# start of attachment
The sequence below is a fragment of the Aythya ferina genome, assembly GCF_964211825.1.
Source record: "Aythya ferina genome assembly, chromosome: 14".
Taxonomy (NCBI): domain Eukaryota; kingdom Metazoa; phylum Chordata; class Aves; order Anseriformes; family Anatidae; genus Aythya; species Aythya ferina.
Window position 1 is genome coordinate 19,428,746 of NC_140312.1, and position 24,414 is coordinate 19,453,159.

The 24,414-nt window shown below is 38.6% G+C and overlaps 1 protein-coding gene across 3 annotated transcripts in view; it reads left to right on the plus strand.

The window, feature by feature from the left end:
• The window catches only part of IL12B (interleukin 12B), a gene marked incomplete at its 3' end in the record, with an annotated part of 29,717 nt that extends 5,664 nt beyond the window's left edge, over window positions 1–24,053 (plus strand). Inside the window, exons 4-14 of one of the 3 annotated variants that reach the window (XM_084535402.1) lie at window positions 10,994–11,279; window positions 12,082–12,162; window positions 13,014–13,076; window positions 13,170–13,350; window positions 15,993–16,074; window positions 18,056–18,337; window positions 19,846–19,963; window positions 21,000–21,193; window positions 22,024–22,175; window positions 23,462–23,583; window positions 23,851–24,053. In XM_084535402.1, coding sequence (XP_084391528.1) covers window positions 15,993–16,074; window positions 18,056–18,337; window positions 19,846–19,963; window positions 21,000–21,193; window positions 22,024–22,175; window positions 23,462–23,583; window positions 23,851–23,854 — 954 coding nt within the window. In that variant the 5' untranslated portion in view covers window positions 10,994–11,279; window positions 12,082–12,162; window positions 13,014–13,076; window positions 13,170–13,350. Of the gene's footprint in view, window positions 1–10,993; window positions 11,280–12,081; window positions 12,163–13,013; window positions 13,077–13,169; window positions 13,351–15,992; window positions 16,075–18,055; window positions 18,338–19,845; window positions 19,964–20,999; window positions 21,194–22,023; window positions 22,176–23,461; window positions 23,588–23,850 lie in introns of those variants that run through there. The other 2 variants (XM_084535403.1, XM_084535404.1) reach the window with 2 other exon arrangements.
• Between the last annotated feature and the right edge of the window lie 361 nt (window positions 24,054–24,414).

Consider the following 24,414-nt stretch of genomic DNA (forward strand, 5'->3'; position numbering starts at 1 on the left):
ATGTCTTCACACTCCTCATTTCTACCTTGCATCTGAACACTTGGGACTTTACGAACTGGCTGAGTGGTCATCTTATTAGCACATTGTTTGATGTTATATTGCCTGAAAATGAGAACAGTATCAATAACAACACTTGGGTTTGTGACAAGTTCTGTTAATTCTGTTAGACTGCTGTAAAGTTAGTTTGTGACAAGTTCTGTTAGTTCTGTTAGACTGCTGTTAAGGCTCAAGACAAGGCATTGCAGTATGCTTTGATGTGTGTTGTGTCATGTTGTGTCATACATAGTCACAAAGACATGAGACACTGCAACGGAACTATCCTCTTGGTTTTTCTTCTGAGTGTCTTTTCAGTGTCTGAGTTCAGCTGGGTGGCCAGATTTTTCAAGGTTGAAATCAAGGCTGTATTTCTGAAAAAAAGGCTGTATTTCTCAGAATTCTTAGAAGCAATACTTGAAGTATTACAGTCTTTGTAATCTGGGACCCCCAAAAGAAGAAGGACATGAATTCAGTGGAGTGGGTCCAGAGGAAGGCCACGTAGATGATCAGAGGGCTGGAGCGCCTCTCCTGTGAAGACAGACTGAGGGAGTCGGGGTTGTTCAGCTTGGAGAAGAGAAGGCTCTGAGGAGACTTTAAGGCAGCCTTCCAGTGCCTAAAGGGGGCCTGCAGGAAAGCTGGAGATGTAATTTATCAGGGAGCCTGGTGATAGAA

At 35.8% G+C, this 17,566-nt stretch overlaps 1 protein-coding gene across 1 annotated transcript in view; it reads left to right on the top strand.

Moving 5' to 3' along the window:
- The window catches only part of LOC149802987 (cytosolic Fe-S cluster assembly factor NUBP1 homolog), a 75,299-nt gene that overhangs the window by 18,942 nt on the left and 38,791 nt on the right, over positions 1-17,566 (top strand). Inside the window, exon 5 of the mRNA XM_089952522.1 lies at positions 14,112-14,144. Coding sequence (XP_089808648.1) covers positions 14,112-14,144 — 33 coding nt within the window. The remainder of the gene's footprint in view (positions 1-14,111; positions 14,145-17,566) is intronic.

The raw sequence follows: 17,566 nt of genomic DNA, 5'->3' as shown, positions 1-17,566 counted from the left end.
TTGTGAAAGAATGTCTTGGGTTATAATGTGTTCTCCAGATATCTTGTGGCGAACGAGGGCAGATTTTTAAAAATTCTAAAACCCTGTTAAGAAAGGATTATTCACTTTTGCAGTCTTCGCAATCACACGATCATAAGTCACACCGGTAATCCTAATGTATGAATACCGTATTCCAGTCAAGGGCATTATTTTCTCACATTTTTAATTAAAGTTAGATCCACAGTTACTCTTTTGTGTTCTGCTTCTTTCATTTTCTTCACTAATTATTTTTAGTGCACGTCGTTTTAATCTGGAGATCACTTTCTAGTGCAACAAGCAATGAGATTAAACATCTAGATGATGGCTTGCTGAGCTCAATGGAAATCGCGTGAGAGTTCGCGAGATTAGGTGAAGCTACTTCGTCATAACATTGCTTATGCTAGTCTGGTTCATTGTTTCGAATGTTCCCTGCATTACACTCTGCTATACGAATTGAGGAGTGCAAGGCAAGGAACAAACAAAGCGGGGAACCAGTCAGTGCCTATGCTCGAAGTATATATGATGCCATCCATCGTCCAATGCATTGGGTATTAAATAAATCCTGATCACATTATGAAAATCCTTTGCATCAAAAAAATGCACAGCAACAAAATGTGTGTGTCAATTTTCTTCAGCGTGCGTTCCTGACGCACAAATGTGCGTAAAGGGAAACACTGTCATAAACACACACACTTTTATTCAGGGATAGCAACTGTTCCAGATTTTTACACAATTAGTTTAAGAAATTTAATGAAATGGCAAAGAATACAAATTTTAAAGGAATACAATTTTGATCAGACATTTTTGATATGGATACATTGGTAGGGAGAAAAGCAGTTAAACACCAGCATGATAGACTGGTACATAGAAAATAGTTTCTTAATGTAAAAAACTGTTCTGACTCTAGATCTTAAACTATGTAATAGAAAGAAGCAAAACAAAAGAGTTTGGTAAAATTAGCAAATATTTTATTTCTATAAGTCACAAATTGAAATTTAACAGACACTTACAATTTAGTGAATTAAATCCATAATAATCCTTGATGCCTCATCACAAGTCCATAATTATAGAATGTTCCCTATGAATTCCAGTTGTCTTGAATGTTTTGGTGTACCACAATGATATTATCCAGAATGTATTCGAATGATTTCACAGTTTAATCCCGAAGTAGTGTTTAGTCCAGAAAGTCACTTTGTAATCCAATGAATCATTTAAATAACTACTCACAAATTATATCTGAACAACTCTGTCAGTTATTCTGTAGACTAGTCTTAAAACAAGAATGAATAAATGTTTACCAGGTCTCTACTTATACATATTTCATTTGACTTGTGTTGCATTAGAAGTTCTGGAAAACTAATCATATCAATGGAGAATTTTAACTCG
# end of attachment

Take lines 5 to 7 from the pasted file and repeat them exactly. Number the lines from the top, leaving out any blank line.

The 24,414-nt window shown below is 38.6% G+C and overlaps 1 protein-coding gene across 3 annotated transcripts in view; it reads left to right on the plus strand.

The window, feature by feature from the left end:
• The window catches only part of IL12B (interleukin 12B), a gene marked incomplete at its 3' end in the record, with an annotated part of 29,717 nt that extends 5,664 nt beyond the window's left edge, over window positions 1–24,053 (plus strand). Inside the window, exons 4-14 of one of the 3 annotated variants that reach the window (XM_084535402.1) lie at window positions 10,994–11,279; window positions 12,082–12,162; window positions 13,014–13,076; window positions 13,170–13,350; window positions 15,993–16,074; window positions 18,056–18,337; window positions 19,846–19,963; window positions 21,000–21,193; window positions 22,024–22,175; window positions 23,462–23,583; window positions 23,851–24,053. In XM_084535402.1, coding sequence (XP_084391528.1) covers window positions 15,993–16,074; window positions 18,056–18,337; window positions 19,846–19,963; window positions 21,000–21,193; window positions 22,024–22,175; window positions 23,462–23,583; window positions 23,851–23,854 — 954 coding nt within the window. In that variant the 5' untranslated portion in view covers window positions 10,994–11,279; window positions 12,082–12,162; window positions 13,014–13,076; window positions 13,170–13,350. Of the gene's footprint in view, window positions 1–10,993; window positions 11,280–12,081; window positions 12,163–13,013; window positions 13,077–13,169; window positions 13,351–15,992; window positions 16,075–18,055; window positions 18,338–19,845; window positions 19,964–20,999; window positions 21,194–22,023; window positions 22,176–23,461; window positions 23,588–23,850 lie in introns of those variants that run through there. The other 2 variants (XM_084535403.1, XM_084535404.1) reach the window with 2 other exon arrangements.